The global public transport sector is watching with interest as India balances the ambitions of its Prime Minister with the realities of introducing its groundbreaking high-speed rail network.
Prime Minister Narendra Modi has set a target date of August 2022 to have new rail technology and a 508km network in place. The project includes designing trains similar to the Shinkansen bullet train in Japan but using as many domestic components as possible.
A more cautious picture
However, the Indian media is reporting that lead body National High Speed Rail Corp. has conceded that a partial opening may be more feasible. This is due for the need to concentrate on engineering sections that can be used to thoroughly test high-speed trains. Especially as some farmers and landowners along the proposed route are reported to be opposed to the plans.
It is perhaps hoped that the opening of the first phase of the project – possibly a 200 km stretch between Ahmedabad and Surat – could make progress smoother for further developments. Demand for high-speed transport may increase, helping to speed up the construction process.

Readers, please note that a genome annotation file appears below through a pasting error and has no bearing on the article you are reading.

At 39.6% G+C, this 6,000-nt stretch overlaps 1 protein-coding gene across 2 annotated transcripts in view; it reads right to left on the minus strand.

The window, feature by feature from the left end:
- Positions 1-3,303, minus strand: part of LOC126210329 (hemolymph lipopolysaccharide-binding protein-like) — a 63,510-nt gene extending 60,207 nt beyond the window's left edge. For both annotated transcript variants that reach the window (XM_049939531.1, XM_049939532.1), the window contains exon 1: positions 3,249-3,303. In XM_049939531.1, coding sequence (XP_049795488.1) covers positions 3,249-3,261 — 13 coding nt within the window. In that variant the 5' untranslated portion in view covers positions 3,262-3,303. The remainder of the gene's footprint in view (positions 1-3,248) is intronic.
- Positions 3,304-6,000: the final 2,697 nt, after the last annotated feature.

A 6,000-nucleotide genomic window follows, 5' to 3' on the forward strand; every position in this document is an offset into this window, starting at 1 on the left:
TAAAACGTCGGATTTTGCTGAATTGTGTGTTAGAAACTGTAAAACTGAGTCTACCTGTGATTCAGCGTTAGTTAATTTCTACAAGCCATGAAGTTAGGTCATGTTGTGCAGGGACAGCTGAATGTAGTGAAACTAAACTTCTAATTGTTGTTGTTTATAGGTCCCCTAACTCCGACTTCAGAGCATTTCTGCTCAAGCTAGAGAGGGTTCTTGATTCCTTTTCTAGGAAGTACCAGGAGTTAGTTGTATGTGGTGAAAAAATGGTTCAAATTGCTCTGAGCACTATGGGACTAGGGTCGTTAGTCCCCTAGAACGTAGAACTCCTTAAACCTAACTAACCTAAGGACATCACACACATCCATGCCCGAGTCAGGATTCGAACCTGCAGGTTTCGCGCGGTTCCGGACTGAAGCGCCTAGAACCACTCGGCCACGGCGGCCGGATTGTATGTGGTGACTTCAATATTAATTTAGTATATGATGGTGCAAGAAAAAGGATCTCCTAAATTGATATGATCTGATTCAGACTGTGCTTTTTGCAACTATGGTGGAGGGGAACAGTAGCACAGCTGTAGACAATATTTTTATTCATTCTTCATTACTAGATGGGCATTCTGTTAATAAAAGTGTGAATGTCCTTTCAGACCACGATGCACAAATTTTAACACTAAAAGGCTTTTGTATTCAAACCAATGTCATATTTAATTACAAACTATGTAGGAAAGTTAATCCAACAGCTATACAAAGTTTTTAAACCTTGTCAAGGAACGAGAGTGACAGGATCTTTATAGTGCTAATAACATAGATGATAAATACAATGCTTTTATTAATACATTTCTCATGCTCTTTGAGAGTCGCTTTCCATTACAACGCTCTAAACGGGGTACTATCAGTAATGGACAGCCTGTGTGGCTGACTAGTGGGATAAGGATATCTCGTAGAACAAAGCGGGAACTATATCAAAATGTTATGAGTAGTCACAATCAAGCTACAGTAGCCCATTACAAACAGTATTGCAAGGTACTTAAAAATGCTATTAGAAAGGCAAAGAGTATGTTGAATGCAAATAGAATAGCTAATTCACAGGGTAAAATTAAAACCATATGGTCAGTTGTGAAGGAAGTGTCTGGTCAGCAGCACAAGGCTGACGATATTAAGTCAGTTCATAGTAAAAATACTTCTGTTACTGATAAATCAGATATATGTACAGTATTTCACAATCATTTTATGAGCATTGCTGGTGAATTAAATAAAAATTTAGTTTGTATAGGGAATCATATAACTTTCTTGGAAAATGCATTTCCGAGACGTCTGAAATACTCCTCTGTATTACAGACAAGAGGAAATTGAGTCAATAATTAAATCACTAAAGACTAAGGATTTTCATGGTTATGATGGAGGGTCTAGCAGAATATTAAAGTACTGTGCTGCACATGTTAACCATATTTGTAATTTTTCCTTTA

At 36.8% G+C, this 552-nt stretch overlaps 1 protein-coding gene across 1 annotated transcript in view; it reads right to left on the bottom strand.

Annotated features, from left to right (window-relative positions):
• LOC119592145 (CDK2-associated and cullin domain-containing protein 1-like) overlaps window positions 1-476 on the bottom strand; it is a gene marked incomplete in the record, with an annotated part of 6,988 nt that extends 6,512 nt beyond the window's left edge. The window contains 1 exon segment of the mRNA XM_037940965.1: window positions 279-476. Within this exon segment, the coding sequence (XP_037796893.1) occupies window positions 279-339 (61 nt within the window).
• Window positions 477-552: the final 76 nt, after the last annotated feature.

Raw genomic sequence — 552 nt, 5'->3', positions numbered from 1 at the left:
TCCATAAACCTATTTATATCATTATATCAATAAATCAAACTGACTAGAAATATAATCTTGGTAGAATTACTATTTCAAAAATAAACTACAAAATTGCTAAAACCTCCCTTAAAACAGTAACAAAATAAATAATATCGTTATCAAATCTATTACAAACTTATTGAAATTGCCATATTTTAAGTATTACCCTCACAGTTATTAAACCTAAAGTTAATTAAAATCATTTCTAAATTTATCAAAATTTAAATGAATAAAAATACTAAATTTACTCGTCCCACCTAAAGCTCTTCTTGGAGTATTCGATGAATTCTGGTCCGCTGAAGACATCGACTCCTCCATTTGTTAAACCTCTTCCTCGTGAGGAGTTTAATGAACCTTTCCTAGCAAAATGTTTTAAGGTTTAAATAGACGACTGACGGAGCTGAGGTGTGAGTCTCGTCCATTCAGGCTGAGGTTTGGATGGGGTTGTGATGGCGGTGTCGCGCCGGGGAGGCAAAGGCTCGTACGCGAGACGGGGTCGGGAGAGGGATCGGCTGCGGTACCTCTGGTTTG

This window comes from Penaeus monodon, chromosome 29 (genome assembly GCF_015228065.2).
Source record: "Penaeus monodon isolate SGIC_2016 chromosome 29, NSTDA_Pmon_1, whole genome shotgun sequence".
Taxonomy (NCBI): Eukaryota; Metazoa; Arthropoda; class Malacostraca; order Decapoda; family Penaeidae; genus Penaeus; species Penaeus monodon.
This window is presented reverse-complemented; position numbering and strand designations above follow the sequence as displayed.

From travel tech comes economic boom
The new high-speed trains in India are seen to be a gamechanger in the country’s public transport system. They also involve a significant transfer of technological know-how between Japan and India.
The route will also feature new restaurants, cafes, hotels and business premises, further bolstering the economic impact.
Rail is out in front
India’s ambitious project is further evidence that rail tech is leading the way in transforming the future of transport. And not just in terms of speed. (Though the Siemens AG’s Velaro Novo can reach a top speed of 360kmph, compared to the current norm of 300).
For example, rail companies have also been quick off the mark to maximise on autonomous technology. By the end of 2019, Rio Tinto plan to have 200 driverless trains travelling across Australia.
Trains are also increasingly becoming electrified and becoming the focus of advanced engineering. The Bombardier Talent (partly funded by the German government) can run for up to 40km at a time, using only battery power.
The reliability and safety of trains are also constantly under improvement, further adding to the argument it is leading a transport revolution.
For example, predictive maintenance is not solely an aviation trend. GE locomotives transmit large amounts of data during operation, used for constant status transparency and to schedule repair work well ahead of time.
This is all the tip of the iceberg in terms of emerging rail tech. This suggests that the template used to create India’s high-speed rail network could well be echoed elsewhere.